“Privacy – like eating and breathing – is one of life’s basic requirements.” – Katherine Neville

Our advice to students is to live what’s called the ‘Stealth Existence.’ This is a multilayered activity that runs from practicing a low profile in public to keeping one’s ownership of guns to themselves. It’s no one’s business what or how many guns we have, or if we are or aren’t carrying.

The Stealth Existence is a lifestyle.

We suggest dressing in neutral colors, never wearing shirts, patches, or hats with political messages or the names of gun manufacturers on them; same with bumper stickers on vehicles.

Anywhere we have business, we are not the loud, obnoxious customer demanding to see the manager. We are grey, boring, and quickly forgotten.

While traveling, we transport the firearms not directly on our person in bags and cases that don’t alert others to the contents. Tennis racquet, La Cross, snowboard bags – guitar cases and tool bags – all pressed into service, offering no indication to strangers that firearms are present.

 

 

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DSC_0388 The Covert Rifle Bag by SneakyBags.com. Made to transport guns, not advertise guns.

The reasons are threefold:

1- Theft

That NRA sticker on the back of the car alerts criminals to which car to break into.

The gun bag with ‘Sig Sauer’ printed on the side lets hotel staff know which room has the guns in it.

None of us need an employee tipping off their criminal cousin which room to break into while we’re downstairs eating breakfast. Yes, musical instruments and tools get stolen, too, but guns are in a distinct “high risk” category which intensifies the lengths criminals will go to obtain them.

2- Police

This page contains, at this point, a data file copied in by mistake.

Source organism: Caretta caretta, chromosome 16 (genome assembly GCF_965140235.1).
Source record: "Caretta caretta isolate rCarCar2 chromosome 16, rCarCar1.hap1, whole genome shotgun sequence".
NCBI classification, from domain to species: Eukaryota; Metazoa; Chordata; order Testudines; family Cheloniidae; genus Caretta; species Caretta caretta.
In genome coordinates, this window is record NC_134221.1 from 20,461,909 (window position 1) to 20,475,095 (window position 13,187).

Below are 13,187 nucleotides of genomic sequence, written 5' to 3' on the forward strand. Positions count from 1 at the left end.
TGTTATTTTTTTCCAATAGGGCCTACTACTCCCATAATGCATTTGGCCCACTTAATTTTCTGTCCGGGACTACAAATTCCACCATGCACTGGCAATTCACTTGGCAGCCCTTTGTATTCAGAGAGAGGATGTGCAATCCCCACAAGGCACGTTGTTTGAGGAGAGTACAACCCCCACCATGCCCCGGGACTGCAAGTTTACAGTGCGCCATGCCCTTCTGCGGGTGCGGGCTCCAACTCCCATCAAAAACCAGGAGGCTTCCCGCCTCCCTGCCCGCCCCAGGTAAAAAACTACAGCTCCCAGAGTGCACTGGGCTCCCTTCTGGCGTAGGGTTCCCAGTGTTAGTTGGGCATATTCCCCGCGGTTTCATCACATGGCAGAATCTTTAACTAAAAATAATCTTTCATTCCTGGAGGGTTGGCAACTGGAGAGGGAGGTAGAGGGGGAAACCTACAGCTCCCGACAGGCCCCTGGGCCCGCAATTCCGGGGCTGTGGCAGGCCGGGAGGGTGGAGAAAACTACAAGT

Guns tend to gain the attention of police officers. And as much as all of us always try to comply with the law, it’s impossible to know what the law in every jurisdiction is. We also have the potential of biased police officers who simply don’t like guns or their owners. Gun conversations should not be had with random LE!

Contact with law enforcement outside of your home jurisdiction will have a neutral or negative result. At the very least, you’re engaged in a Terry stop, which is a form of arrest. You’ll be questioned, and you’ll be looked at with suspicion. It will probably end with everyone going their separate ways, but do you need the stress? At worst, you’re in possession of a 17-round magazine where a city ordnance says only 10-rounds are allowed, and to lock up you go.

 

Not stealth 2

Vehicle parked in the hotel lot where a Fortress Instructor recently stayed. The owner is probably a wonderful person, but not someone we want to risk a gun confrontation over in the lobby.

3- Strangers

I’m not interested in a gun debate with an ACLU intern while I’m checking in – It will accomplish nothing! I also don’t need any person of the anti-gun persuasion making a “man with a gun” call to 911.

Yes, we have an Article II right to keep and bear arms, we have a right to travel, and we have a right to voice our opinion. However, I would suggest this:

We should always do the legal thing, we should always do the moral thing, we should always do the right thing – but above all, we should do the SMART thing. With all things in life we should be asking ourselves, “What is the smart thing to do?”

When transporting firearms the smart thing is keep it to yourself!

“The way things are supposed to work is that we’re supposed to know virtually everything about what they [the government] do: that’s why they’re called public servants. They’re supposed to know virtually nothing about what we do: that’s why we’re called private individuals.”
― Glenn Greenwald